Equal pay campaigners in Glasgow are getting ready to deliver a huge mandate for action when their strike ballot closes in the next week.
Workers in education and Cordia Services—who provide care, cleaning and catering—are voting on whether to strike against Glasgow City Council (GCC), run by the Scottish Nationalist Party.
If they vote for action, some 7,200 workers could strike together and shut down many local services.
They are fighting GCC to rectify an unfair pay structure that saw women workers paid less than men. Council negotiators walked away from talks in August, so workers are preparing to take action.
The Unison union has some 2,700 members in education, and 2,000 employed by Cordia—their ballot finishes on Tuesday of next week.
And the GMB union’s 2,500 members in Cordia will finish voting this Thursday.
A huge vote for strikes could bring the bosses back to the negotiating table and finish off their rotten pay system for good.
nEqual pay demo, 12.30pm, Thu 13 September, Glasgow City Chambers, G2 1DU
Vote for action gets results in East Dunbartonshire
A planned strike in East Dunbartonshire has been called off after council bosses backed off from attacks.
Members of the Unison and Unite unions voted to walk out after negotiations broke down over redundancy packages.
Four days of strikes in June had already won victories over pay, holiday and terms and conditions.
They have been working to rule ever since.
The Lib Dem and Tory controlled council wanted to steal three days’ annual leave from workers.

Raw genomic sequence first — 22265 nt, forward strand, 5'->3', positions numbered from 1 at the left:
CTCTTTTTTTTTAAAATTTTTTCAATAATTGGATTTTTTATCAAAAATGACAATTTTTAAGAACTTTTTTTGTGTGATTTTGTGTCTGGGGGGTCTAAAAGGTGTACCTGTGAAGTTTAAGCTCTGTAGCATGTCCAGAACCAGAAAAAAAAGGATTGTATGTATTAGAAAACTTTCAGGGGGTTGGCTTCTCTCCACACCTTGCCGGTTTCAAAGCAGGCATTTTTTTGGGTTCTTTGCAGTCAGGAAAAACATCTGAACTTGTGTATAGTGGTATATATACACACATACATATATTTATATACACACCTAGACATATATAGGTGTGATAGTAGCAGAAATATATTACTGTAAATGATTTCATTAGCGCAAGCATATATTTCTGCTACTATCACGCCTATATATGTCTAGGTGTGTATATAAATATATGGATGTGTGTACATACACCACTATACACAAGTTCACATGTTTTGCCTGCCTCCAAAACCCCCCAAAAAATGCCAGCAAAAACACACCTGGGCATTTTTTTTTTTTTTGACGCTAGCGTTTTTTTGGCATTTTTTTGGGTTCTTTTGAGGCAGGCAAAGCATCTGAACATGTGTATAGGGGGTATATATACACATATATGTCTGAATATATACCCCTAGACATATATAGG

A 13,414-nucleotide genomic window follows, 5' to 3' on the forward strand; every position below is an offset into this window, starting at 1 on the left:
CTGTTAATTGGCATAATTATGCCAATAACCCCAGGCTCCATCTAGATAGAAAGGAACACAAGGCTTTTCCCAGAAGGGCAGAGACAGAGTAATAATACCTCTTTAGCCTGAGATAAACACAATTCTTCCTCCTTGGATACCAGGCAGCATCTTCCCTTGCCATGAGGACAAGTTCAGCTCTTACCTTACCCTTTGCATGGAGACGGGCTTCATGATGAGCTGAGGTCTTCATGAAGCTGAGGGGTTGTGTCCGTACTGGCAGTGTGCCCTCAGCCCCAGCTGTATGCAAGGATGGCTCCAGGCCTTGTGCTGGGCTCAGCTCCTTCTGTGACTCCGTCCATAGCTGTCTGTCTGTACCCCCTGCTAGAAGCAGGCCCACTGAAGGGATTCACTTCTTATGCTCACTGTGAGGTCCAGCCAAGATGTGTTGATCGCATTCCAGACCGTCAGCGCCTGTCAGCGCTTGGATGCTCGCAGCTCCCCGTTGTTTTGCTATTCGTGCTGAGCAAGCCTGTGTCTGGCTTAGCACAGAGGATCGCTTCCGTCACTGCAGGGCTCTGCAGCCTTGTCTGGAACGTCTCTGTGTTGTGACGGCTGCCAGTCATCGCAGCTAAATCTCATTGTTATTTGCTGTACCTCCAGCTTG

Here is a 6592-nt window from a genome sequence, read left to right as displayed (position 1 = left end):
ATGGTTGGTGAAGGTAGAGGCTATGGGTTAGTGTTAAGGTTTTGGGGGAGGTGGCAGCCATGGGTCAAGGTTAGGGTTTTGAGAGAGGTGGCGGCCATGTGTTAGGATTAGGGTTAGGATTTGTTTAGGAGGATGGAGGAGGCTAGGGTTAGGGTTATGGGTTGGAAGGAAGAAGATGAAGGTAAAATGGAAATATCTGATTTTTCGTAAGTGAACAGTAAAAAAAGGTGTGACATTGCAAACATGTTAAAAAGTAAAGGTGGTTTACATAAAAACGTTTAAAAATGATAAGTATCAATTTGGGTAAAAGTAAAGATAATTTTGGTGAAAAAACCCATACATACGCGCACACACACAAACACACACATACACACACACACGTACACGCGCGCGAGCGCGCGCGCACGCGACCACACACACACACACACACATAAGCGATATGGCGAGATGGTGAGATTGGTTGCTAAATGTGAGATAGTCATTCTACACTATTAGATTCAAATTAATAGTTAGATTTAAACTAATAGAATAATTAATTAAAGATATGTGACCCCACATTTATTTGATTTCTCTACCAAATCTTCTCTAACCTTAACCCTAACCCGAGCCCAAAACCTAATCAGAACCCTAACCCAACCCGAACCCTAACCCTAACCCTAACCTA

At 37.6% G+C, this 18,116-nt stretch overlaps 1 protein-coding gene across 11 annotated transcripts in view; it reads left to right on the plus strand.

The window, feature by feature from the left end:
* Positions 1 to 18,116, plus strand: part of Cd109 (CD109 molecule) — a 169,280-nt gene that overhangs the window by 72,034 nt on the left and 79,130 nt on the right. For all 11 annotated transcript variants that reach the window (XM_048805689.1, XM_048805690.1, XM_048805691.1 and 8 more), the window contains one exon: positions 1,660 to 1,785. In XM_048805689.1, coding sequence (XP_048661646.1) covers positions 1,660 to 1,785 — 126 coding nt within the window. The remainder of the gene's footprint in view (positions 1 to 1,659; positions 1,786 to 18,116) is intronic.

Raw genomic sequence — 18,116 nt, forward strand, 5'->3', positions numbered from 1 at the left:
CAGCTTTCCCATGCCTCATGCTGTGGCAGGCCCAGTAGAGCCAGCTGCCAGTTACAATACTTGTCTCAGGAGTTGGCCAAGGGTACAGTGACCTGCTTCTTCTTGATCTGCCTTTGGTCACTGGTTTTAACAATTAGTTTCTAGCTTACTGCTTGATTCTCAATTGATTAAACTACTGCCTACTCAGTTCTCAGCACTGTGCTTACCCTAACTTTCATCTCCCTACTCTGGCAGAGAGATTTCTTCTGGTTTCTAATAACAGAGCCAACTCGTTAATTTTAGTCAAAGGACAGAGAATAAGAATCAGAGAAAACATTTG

They also wanted to attack unsocial working and overtime rates, and drastically cut voluntary redundancy packages.
Unions are set to ballot their members with a recommendation to accept the new deal—which adds a better redundancy package to the terms already won.
The Unison branch has increased its membership by 40 percent during the dispute.
Simon Macfarlane is regional organiser for Unison. He said, “This is a tremendous position to be in given where we were last November when the council unilaterally took a decision to reduce our members’ pay and conditions.”
Unison said the deal was “the best that can be achieved through negotiations”.
Strikes could have won more.
Scottish pay fight continues
The battle over low pay in Scottish local government continues.
The Unison union announced last week that it is recommending rejecting the bosses’ pay offer.
It sits alongside the Unite and GMB unions in the Scottish Joint Council negotiating team.
GMB members voted to reject the deal by 92 percent.
The association of Scottish councils has offered workers a 3 percent rise for workers earning up to £36,500, and 2 percent for those earning up to £80,000.
Workers earning over £80,000 will get a flat increase of £1,600.
Carol Ball, vice chair of Unison local government committee said the offer “does very little for the lowest paid workers like care workers and support for learning assistants”.